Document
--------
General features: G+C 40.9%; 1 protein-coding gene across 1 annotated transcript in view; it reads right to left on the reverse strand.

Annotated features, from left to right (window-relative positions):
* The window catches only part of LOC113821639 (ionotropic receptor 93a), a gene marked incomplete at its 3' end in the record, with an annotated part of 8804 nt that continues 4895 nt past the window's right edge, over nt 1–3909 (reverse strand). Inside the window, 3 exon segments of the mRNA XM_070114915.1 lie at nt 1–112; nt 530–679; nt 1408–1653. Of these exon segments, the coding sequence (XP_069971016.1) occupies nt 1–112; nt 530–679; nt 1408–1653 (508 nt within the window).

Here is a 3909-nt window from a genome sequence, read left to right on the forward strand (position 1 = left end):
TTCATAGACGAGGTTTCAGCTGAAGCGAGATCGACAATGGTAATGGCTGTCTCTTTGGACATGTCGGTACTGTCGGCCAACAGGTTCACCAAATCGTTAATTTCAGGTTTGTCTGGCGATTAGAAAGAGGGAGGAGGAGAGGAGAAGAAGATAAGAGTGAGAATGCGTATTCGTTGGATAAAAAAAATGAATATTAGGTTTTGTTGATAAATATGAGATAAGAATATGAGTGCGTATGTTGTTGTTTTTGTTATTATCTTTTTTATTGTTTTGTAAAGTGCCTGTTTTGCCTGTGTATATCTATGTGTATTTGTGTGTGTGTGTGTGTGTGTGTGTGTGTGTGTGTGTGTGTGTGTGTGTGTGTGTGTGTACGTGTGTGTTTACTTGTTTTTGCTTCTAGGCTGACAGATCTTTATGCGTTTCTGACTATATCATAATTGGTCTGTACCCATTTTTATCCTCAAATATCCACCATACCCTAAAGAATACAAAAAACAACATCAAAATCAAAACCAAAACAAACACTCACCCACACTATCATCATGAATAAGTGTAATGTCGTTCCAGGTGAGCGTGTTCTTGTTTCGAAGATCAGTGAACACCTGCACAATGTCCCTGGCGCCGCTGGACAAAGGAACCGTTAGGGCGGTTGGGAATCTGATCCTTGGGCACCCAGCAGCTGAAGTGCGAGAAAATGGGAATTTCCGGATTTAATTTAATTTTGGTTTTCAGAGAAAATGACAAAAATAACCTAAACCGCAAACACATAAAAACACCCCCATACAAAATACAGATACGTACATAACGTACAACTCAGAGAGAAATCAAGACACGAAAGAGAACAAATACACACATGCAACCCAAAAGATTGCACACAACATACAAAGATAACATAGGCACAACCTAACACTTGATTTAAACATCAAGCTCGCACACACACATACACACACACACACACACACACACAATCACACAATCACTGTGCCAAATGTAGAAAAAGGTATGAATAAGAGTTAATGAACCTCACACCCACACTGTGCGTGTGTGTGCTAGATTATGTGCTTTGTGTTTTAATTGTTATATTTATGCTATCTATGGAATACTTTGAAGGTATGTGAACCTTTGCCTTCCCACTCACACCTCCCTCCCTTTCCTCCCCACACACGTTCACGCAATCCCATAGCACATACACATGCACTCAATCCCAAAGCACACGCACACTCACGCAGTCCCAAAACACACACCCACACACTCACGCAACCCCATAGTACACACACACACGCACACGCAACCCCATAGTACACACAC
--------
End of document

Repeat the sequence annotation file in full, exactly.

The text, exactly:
General features: G+C 40.9%; 1 protein-coding gene across 1 annotated transcript in view; it reads right to left on the reverse strand.

Annotated features, from left to right (window-relative positions):
* The window catches only part of LOC113821639 (ionotropic receptor 93a), a gene marked incomplete at its 3' end in the record, with an annotated part of 8804 nt that continues 4895 nt past the window's right edge, over nt 1–3909 (reverse strand). Inside the window, 3 exon segments of the mRNA XM_070114915.1 lie at nt 1–112; nt 530–679; nt 1408–1653. Of these exon segments, the coding sequence (XP_069971016.1) occupies nt 1–112; nt 530–679; nt 1408–1653 (508 nt within the window).

Here is a 3909-nt window from a genome sequence, read left to right on the forward strand (position 1 = left end):
TTCATAGACGAGGTTTCAGCTGAAGCGAGATCGACAATGGTAATGGCTGTCTCTTTGGACATGTCGGTACTGTCGGCCAACAGGTTCACCAAATCGTTAATTTCAGGTTTGTCTGGCGATTAGAAAGAGGGAGGAGGAGAGGAGAAGAAGATAAGAGTGAGAATGCGTATTCGTTGGATAAAAAAAATGAATATTAGGTTTTGTTGATAAATATGAGATAAGAATATGAGTGCGTATGTTGTTGTTTTTGTTATTATCTTTTTTATTGTTTTGTAAAGTGCCTGTTTTGCCTGTGTATATCTATGTGTATTTGTGTGTGTGTGTGTGTGTGTGTGTGTGTGTGTGTGTGTGTGTGTGTGTGTGTGTGTGTACGTGTGTGTTTACTTGTTTTTGCTTCTAGGCTGACAGATCTTTATGCGTTTCTGACTATATCATAATTGGTCTGTACCCATTTTTATCCTCAAATATCCACCATACCCTAAAGAATACAAAAAACAACATCAAAATCAAAACCAAAACAAACACTCACCCACACTATCATCATGAATAAGTGTAATGTCGTTCCAGGTGAGCGTGTTCTTGTTTCGAAGATCAGTGAACACCTGCACAATGTCCCTGGCGCCGCTGGACAAAGGAACCGTTAGGGCGGTTGGGAATCTGATCCTTGGGCACCCAGCAGCTGAAGTGCGAGAAAATGGGAATTTCCGGATTTAATTTAATTTTGGTTTTCAGAGAAAATGACAAAAATAACCTAAACCGCAAACACATAAAAACACCCCCATACAAAATACAGATACGTACATAACGTACAACTCAGAGAGAAATCAAGACACGAAAGAGAACAAATACACACATGCAACCCAAAAGATTGCACACAACATACAAAGATAACATAGGCACAACCTAACACTTGATTTAAACATCAAGCTCGCACACACACATACACACACACACACACACACACACAATCACACAATCACTGTGCCAAATGTAGAAAAAGGTATGAATAAGAGTTAATGAACCTCACACCCACACTGTGCGTGTGTGTGCTAGATTATGTGCTTTGTGTTTTAATTGTTATATTTATGCTATCTATGGAATACTTTGAAGGTATGTGAACCTTTGCCTTCCCACTCACACCTCCCTCCCTTTCCTCCCCACACACGTTCACGCAATCCCATAGCACATACACATGCACTCAATCCCAAAGCACACGCACACTCACGCAGTCCCAAAACACACACCCACACACTCACGCAACCCCATAGTACACACACACACGCACACGCAACCCCATAGTACACACAC